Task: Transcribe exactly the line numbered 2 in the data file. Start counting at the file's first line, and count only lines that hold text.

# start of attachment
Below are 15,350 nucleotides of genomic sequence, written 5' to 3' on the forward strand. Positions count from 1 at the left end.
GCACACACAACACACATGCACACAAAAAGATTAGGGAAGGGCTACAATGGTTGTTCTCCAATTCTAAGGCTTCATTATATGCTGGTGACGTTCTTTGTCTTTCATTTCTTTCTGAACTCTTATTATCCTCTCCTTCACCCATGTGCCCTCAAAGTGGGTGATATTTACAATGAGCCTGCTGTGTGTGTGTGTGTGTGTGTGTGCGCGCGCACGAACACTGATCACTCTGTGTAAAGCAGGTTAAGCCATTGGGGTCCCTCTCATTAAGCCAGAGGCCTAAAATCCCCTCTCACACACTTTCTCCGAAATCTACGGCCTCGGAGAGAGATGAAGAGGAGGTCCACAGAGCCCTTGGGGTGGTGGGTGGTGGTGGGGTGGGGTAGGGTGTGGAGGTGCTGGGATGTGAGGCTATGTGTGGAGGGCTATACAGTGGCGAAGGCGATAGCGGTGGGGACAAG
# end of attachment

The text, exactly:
GCACACACAACACACATGCACACAAAAAGATTAGGGAAGGGCTACAATGGTTGTTCTCCAATTCTAAGGCTTCATTATATGCTGGTGACGTTCTTTGTCTTTCATTTCTTTCTGAACTCTTATTATCCTCTCCTTCACCCATGTGCCCTCAAAGTGGGTGATATTTACAATGAGCCTGCTGTGTGTGTGTGTGTGTGTGTGTGCGCGCGCACGAACACTGATCACTCTGTGTAAAGCAGGTTAAGCCATTGGGGTCCCTCTCATTAAGCCAGAGGCCTAAAATCCCCTCTCACACACTTTCTCCGAAATCTACGGCCTCGGAGAGAGATGAAGAGGAGGTCCACAGAGCCCTTGGGGTGGTGGGTGGTGGTGGGGTGGGGTAGGGTGTGGAGGTGCTGGGATGTGAGGCTATGTGTGGAGGGCTATACAGTGGCGAAGGCGATAGCGGTGGGGACAAG